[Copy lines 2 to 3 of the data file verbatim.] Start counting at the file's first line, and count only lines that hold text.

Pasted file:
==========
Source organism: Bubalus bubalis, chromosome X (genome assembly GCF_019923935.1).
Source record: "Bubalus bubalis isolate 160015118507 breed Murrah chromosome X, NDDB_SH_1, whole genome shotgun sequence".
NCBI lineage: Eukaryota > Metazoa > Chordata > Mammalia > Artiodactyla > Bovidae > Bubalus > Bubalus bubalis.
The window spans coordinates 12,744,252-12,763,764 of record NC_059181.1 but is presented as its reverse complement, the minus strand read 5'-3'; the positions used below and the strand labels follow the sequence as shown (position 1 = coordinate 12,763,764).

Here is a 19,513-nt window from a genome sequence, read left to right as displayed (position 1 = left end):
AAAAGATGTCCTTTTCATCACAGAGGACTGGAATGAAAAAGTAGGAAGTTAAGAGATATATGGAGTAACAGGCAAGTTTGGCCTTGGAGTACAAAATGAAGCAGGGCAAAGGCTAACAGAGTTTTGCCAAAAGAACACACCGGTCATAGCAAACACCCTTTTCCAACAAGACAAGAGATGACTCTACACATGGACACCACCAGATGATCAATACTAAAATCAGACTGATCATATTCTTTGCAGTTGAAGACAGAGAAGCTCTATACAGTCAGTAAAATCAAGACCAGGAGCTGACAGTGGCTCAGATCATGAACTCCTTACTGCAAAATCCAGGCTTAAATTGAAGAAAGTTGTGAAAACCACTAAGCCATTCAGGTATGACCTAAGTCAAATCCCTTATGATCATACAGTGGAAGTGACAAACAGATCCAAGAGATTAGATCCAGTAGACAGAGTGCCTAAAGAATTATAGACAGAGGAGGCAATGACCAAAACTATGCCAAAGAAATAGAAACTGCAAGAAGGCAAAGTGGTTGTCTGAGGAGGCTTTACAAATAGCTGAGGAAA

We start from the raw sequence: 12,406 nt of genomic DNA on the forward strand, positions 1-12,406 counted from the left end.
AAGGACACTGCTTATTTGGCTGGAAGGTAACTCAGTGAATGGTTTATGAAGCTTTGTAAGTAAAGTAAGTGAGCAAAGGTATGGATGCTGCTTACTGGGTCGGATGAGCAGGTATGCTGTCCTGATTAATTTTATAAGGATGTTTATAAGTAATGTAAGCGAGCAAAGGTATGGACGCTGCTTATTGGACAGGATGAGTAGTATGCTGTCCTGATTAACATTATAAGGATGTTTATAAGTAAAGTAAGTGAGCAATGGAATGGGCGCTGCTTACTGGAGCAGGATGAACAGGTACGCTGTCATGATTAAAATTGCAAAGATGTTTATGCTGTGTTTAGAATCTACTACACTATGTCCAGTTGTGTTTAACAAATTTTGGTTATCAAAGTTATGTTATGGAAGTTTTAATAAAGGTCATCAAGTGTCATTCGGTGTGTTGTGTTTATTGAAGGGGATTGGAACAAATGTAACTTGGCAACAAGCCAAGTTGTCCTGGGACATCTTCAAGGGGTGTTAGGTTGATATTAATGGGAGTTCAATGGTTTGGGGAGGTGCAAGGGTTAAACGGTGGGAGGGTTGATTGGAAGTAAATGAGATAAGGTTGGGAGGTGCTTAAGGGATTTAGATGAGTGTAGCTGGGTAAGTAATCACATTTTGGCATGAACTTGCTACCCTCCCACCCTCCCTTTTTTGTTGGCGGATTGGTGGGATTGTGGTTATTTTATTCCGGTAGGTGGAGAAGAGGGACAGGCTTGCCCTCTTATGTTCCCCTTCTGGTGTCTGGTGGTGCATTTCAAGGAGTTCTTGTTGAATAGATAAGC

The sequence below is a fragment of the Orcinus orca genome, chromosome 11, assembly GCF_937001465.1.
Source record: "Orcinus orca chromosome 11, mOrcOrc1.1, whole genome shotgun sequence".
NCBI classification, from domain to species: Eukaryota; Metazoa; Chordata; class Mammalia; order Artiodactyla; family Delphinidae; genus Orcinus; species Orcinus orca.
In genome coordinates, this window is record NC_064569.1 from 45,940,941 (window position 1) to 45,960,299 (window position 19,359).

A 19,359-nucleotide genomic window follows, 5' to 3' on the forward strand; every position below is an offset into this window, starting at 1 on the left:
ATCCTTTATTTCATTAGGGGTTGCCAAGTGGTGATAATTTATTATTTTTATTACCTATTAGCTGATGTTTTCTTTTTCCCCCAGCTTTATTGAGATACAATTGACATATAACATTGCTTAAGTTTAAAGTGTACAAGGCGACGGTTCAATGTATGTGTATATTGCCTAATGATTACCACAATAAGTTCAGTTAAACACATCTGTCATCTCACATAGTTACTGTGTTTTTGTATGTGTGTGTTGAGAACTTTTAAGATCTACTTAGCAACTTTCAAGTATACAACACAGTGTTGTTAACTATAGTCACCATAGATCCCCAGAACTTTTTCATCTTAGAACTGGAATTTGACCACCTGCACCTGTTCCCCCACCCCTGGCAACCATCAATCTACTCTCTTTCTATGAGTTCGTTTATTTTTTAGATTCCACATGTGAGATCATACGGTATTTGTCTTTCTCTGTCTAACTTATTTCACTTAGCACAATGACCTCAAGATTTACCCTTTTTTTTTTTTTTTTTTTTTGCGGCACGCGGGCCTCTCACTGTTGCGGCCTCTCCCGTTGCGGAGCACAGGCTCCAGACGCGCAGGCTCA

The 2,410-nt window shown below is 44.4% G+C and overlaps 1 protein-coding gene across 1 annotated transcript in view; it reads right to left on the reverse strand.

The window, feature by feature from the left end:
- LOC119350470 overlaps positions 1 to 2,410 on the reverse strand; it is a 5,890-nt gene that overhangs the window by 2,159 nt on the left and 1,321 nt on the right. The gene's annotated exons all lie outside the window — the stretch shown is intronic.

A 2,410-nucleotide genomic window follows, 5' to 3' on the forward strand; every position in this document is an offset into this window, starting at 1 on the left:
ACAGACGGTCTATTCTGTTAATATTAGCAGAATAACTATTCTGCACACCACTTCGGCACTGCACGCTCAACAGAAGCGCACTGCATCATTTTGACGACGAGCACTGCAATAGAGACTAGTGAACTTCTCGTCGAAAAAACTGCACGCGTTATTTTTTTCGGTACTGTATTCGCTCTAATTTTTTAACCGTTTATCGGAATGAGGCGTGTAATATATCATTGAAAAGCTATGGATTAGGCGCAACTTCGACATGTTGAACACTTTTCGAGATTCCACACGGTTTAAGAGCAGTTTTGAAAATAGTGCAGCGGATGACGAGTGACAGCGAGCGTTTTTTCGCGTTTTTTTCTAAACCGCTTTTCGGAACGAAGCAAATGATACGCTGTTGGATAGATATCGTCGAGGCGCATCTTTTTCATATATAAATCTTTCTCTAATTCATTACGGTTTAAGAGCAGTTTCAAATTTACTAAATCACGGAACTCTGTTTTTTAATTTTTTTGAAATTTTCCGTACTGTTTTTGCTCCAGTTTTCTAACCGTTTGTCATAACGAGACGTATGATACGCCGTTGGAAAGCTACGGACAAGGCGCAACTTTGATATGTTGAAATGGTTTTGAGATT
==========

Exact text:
Source record: "Bubalus bubalis isolate 160015118507 breed Murrah chromosome X, NDDB_SH_1, whole genome shotgun sequence".
NCBI lineage: Eukaryota > Metazoa > Chordata > Mammalia > Artiodactyla > Bovidae > Bubalus > Bubalus bubalis.